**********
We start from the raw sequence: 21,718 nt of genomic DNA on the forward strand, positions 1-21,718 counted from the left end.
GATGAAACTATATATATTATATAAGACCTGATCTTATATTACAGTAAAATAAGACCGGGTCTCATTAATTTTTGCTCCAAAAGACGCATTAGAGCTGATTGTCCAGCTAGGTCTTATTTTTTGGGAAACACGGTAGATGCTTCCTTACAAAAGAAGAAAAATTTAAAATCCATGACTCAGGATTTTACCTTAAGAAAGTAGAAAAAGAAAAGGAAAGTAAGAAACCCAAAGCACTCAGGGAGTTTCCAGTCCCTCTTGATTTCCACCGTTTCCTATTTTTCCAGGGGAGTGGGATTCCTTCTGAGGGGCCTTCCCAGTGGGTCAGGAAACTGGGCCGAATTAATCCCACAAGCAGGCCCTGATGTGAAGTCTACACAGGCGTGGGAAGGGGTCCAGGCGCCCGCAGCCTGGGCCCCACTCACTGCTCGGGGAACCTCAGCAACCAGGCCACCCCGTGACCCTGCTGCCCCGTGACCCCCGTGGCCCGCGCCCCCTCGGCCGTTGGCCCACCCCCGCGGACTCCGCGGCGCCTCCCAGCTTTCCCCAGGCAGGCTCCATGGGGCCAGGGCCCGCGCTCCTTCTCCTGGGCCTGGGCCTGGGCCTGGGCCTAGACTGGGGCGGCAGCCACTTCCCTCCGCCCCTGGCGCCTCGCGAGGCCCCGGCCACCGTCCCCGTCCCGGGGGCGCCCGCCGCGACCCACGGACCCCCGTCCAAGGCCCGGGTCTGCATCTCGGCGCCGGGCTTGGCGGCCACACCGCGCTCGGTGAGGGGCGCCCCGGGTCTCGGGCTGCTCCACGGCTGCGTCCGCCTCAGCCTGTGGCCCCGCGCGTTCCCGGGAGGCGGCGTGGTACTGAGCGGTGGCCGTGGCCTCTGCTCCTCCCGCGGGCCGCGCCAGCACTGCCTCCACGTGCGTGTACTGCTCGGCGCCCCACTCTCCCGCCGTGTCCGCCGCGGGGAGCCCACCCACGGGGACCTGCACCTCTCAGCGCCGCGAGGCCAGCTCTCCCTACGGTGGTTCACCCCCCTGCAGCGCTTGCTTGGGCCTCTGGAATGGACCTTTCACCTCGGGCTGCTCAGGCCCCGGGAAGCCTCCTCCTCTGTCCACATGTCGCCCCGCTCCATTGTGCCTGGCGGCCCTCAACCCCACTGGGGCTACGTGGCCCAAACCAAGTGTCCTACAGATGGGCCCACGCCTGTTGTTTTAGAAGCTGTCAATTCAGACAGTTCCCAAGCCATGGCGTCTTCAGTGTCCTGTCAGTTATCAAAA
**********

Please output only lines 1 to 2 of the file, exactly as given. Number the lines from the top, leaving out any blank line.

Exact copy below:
We start from the raw sequence: 21,718 nt of genomic DNA on the forward strand, positions 1-21,718 counted from the left end.
GATGAAACTATATATATTATATAAGACCTGATCTTATATTACAGTAAAATAAGACCGGGTCTCATTAATTTTTGCTCCAAAAGACGCATTAGAGCTGATTGTCCAGCTAGGTCTTATTTTTTGGGAAACACGGTAGATGCTTCCTTACAAAAGAAGAAAAATTTAAAATCCATGACTCAGGATTTTACCTTAAGAAAGTAGAAAAAGAAAAGGAAAGTAAGAAACCCAAAGCACTCAGGGAGTTTCCAGTCCCTCTTGATTTCCACCGTTTCCTATTTTTCCAGGGGAGTGGGATTCCTTCTGAGGGGCCTTCCCAGTGGGTCAGGAAACTGGGCCGAATTAATCCCACAAGCAGGCCCTGATGTGAAGTCTACACAGGCGTGGGAAGGGGTCCAGGCGCCCGCAGCCTGGGCCCCACTCACTGCTCGGGGAACCTCAGCAACCAGGCCACCCCGTGACCCTGCTGCCCCGTGACCCCCGTGGCCCGCGCCCCCTCGGCCGTTGGCCCACCCCCGCGGACTCCGCGGCGCCTCCCAGCTTTCCCCAGGCAGGCTCCATGGGGCCAGGGCCCGCGCTCCTTCTCCTGGGCCTGGGCCTGGGCCTGGGCCTAGACTGGGGCGGCAGCCACTTCCCTCCGCCCCTGGCGCCTCGCGAGGCCCCGGCCACCGTCCCCGTCCCGGGGGCGCCCGCCGCGACCCACGGACCCCCGTCCAAGGCCCGGGTCTGCATCTCGGCGCCGGGCTTGGCGGCCACACCGCGCTCGGTGAGGGGCGCCCCGGGTCTCGGGCTGCTCCACGGCTGCGTCCGCCTCAGCCTGTGGCCCCGCGCGTTCCCGGGAGGCGGCGTGGTACTGAGCGGTGGCCGTGGCCTCTGCTCCTCCCGCGGGCCGCGCCAGCACTGCCTCCACGTGCGTGTACTGCTCGGCGCCCCACTCTCCCGCCGTGTCCGCCGCGGGGAGCCCACCCACGGGGACCTGCACCTCTCAGCGCCGCGAGGCCAGCTCTCCCTACGGTGGTTCACCCCCCTGCAGCGCTTGCTTGGGCCTCTGGAATGGACCTTTCACCTCGGGCTGCTCAGGCCCCGGGAAGCCTCCTCCTCTGTCCACATGTCGCCCCGCTCCATTGTGCCTGGCGGCCCTCAACCCCACTGGGGCTACGTGGCCCAAACCAAGTGTCCTACAGATGGGCCCACGCCTGTTGTTTTAGAAGCTGTCAATTCAGACAGTTCCCAAGCCATGGCGTCTTCAGTGTCCTGTCAGTTATCAAAA